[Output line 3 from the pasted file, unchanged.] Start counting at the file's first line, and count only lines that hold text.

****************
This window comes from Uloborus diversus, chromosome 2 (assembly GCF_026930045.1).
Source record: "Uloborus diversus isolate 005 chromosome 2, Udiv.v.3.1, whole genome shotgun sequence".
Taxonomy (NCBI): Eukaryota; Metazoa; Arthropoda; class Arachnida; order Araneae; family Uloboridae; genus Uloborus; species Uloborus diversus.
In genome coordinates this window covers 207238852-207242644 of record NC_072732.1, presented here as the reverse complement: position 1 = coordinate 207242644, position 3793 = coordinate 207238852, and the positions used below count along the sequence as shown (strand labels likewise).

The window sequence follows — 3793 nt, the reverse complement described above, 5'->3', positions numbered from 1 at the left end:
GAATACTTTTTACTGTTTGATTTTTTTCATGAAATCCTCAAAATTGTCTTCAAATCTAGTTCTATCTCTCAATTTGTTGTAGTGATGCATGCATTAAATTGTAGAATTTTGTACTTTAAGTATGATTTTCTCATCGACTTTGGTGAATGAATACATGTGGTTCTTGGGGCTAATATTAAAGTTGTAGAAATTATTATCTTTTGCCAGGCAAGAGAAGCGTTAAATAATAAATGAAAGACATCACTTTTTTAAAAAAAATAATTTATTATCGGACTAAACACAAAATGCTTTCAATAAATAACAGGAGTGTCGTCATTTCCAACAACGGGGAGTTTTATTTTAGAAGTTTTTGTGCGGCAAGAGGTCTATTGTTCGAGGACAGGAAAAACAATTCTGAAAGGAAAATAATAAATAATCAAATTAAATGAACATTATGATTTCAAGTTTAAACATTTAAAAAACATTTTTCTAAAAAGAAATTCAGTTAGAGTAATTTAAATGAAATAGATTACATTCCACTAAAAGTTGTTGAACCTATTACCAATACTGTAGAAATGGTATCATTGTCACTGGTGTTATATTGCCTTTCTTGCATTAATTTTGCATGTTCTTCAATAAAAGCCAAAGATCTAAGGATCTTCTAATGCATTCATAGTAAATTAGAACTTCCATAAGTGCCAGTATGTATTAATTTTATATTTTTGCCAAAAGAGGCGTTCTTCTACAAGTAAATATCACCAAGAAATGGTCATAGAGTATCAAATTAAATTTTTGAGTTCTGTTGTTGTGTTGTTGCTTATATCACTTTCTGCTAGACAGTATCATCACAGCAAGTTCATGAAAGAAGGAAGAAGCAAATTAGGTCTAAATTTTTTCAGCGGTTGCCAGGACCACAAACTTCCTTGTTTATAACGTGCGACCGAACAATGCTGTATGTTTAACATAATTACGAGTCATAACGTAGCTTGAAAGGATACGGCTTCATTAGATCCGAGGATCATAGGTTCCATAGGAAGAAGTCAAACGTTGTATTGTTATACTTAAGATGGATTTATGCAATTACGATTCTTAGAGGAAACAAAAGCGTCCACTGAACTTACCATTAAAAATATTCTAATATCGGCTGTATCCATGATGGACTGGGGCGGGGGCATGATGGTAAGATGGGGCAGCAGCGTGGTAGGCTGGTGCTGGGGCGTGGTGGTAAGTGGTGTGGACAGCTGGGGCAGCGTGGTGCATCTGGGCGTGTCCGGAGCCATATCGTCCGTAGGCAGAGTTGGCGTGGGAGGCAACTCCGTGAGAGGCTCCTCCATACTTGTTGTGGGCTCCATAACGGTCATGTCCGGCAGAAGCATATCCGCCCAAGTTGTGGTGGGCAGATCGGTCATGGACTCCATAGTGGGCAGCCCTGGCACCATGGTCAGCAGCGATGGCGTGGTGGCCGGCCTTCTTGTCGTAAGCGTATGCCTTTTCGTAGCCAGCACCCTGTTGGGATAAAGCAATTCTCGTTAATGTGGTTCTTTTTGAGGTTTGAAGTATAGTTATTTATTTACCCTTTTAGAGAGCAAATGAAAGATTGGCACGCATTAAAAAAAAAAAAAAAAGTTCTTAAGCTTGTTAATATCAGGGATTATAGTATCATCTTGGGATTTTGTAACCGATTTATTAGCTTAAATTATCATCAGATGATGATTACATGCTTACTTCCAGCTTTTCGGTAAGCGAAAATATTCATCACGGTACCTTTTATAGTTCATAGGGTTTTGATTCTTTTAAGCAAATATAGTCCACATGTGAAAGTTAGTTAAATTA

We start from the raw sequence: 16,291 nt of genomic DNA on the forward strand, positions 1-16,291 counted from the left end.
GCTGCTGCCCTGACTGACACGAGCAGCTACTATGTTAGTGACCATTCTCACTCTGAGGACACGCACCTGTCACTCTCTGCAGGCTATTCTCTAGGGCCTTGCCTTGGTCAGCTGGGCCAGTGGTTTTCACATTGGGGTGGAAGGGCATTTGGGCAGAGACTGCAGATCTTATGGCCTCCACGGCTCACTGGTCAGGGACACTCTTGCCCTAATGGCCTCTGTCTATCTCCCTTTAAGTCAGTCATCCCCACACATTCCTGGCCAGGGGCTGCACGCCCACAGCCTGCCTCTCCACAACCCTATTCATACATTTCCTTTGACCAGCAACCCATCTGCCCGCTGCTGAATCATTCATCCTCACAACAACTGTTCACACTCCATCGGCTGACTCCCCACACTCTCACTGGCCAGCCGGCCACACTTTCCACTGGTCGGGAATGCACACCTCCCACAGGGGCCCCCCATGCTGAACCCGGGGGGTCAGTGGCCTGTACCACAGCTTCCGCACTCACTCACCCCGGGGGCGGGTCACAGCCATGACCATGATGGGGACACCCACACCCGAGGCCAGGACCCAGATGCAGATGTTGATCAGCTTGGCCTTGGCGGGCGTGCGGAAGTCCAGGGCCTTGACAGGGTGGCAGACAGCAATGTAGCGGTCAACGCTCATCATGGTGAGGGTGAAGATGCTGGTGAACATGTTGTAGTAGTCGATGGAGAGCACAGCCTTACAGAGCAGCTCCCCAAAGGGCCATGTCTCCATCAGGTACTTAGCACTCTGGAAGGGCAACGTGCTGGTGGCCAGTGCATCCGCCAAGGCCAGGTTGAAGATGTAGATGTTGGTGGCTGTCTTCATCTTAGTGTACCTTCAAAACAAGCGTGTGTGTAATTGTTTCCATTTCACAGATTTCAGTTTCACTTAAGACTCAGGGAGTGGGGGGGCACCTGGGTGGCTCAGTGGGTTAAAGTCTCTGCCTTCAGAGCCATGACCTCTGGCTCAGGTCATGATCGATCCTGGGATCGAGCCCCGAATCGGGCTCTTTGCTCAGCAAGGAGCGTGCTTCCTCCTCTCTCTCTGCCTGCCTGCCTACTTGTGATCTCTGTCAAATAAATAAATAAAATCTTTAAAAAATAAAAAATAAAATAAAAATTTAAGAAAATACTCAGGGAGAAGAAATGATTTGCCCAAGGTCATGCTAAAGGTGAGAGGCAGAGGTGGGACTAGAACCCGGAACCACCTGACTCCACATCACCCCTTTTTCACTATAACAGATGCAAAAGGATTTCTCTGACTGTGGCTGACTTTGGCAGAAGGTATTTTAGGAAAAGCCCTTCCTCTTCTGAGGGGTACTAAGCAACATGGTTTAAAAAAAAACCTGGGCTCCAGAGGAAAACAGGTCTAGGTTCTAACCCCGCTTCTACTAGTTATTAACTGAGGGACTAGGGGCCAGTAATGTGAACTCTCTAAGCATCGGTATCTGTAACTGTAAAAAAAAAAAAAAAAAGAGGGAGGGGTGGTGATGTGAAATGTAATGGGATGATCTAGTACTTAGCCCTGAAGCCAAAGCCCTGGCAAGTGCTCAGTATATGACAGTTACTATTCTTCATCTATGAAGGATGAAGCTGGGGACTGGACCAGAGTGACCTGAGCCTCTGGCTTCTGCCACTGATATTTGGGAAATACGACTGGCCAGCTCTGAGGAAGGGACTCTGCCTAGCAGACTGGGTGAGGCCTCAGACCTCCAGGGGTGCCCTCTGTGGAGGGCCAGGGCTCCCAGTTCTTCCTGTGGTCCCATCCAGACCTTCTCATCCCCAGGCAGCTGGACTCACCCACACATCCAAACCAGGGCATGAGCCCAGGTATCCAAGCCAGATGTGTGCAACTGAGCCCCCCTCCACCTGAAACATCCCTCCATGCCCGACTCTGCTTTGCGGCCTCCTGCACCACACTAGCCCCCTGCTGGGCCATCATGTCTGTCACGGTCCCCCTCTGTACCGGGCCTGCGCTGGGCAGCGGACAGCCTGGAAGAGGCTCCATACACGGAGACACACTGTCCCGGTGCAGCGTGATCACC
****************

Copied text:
Taxonomy (NCBI): Eukaryota; Metazoa; Arthropoda; class Arachnida; order Araneae; family Uloboridae; genus Uloborus; species Uloborus diversus.